What is the Best Toothpaste?
Patients often ask Dr. Marietta about which toothpaste to buy, and as such, here are some guidelines.
A Good Toothpaste Should be:
- NON IRRITATING – Many toothpastes contain chemicals that are very irritating to the mouth. One of the biggest culprits is SLS (sodium laurel sulfate). It’s what makes the tooth paste foam. It also can lead to mouth sores especially in the elderly, those with dry mouth, or those with major medical problems.
- CONTAINS FLUORIDE – Fluoride is well proven to harden the enamel of your teeth and help resist decay. Neutral sodium fluoride is best. Some toothpastes contain acid forms of fluoride – avoid them!
- GENTLE, NON ABRASIVE – Abrasive toothpaste will make your teeth feel cleaner in the short run but in the long run it will wear away enamel and the sensitive dentin on the root surfaces of your teeth.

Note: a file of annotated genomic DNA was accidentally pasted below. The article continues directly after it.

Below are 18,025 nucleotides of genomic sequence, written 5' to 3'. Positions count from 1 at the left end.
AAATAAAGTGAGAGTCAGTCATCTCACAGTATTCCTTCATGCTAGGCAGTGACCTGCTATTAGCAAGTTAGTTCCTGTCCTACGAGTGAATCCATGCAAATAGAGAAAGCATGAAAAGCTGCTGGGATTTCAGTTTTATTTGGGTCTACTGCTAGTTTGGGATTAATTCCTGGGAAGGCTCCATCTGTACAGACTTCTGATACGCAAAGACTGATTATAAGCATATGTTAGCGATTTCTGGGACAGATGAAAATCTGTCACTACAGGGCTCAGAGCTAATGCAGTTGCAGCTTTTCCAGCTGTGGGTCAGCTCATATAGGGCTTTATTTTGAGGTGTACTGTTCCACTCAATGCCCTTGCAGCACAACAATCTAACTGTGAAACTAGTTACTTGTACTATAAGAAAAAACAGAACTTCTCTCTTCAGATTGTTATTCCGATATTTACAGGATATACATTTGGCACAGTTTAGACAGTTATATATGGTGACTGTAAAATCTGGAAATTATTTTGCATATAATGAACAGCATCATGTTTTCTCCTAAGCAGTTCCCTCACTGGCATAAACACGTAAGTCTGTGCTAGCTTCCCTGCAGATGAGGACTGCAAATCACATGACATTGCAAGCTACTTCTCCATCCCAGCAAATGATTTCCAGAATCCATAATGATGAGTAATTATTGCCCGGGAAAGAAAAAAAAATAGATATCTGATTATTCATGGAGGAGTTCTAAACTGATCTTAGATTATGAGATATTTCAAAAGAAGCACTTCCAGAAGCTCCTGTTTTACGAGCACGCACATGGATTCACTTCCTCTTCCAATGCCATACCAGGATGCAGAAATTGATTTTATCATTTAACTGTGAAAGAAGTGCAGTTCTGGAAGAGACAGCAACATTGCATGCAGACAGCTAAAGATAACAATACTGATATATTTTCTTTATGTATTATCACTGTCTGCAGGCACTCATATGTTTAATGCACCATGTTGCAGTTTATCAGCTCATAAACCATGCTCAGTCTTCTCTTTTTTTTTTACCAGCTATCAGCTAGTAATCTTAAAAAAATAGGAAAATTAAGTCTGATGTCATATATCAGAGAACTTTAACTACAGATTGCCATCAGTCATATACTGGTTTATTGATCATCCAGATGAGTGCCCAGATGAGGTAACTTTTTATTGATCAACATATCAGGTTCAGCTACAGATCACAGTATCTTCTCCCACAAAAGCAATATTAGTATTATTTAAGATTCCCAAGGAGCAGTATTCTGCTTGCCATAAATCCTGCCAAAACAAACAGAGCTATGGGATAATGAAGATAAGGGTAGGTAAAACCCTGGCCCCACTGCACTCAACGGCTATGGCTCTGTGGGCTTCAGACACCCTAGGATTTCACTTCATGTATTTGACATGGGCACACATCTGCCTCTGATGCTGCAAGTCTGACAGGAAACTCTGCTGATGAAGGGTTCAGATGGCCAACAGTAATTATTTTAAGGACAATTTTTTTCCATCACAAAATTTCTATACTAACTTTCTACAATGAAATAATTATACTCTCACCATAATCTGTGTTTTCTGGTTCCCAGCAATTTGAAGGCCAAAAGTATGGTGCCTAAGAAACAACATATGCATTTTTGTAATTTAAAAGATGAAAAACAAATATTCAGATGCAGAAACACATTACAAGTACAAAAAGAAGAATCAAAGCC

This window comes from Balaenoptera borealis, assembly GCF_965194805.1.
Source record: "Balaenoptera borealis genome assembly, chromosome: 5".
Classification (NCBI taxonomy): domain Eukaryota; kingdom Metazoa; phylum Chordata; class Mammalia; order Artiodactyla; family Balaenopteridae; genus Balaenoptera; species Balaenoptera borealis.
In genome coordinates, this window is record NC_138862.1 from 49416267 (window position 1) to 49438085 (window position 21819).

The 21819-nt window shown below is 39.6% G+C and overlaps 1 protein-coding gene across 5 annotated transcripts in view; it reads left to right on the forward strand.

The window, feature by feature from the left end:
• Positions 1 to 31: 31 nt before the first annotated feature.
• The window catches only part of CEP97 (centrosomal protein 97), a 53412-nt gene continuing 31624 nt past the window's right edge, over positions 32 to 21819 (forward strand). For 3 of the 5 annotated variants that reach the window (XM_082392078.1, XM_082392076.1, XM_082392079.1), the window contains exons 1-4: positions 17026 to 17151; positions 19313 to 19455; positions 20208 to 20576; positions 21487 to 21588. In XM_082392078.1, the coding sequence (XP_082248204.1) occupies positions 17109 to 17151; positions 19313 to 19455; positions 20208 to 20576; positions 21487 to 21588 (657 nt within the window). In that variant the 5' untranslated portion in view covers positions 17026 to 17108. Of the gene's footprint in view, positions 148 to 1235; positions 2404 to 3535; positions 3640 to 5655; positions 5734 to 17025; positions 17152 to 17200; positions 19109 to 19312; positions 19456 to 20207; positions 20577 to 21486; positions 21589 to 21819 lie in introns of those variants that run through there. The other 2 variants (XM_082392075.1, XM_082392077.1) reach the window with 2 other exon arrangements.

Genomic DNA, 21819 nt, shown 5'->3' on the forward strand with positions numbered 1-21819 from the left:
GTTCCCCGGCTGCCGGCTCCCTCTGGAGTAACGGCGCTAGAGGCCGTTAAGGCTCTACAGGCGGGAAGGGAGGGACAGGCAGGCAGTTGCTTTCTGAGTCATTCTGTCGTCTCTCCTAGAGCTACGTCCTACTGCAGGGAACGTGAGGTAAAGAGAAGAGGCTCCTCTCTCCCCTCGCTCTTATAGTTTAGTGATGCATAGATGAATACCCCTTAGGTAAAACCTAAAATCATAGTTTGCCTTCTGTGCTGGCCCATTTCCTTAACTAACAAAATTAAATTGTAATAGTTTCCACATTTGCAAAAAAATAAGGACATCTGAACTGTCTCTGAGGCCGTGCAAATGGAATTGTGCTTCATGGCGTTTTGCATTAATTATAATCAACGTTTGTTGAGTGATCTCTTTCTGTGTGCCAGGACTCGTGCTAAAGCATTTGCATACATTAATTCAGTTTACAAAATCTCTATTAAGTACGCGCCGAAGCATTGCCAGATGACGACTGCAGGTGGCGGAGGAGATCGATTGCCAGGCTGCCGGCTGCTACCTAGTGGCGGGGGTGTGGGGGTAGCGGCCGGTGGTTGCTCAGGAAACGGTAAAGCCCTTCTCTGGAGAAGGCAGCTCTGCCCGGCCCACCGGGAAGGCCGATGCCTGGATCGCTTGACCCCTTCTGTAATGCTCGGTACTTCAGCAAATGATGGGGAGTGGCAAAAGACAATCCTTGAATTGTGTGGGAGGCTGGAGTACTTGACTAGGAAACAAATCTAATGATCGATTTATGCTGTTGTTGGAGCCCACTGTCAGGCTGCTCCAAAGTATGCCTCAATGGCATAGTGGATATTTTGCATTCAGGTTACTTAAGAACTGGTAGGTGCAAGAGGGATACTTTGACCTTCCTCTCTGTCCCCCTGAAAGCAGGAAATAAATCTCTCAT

- NON ACIDIC – It needs to be buffered to help produce a neutral non acidic mouth. Some toothpastes are acidic. Acid leaches calcium out of your teeth. Many toothpastes that contain whiteners and anti tartar or anti calculus agents are acidic. Avoid them.
- CONTAIN XYLITOL – Xylitol is a natural sugar that helps reduce decay.
Bottom line recommendations:
- Simple toothpastes are best. No whiteners, no anti-tartar, no anti-calculus. Fewer ingredients are better.
- SQUIGGLE – 36% Xylitol – by far the highest amount of xylitol of any toothpaste. It has a neutral pH and 1,000 ppm fluoride. And NO SLS! It is not abrasive.
- Where to buy – at our office or online.
- BIOTINE – No SLS, neutral pH, has some xylitol it is not abrasive.
- Where to buy – almost any store with a pharmacy will have it (Dillons, Walgreens, CVS, Walmart, etc.)
- CLINPRO 5000 (prescription required) – contains 5,000 ppm fluoride (5 times the amount found in OTC toothpaste) and tricalcium phosphate. It has all the building blocks to make your enamel strong and resistant to decay. It also helps reduce sensitivity to cold better than any other toothpaste.
- Where to buy – From our office or we can write a prescription.
Hopefully you found the above information helpful — and if you have questions, please get in touch with us!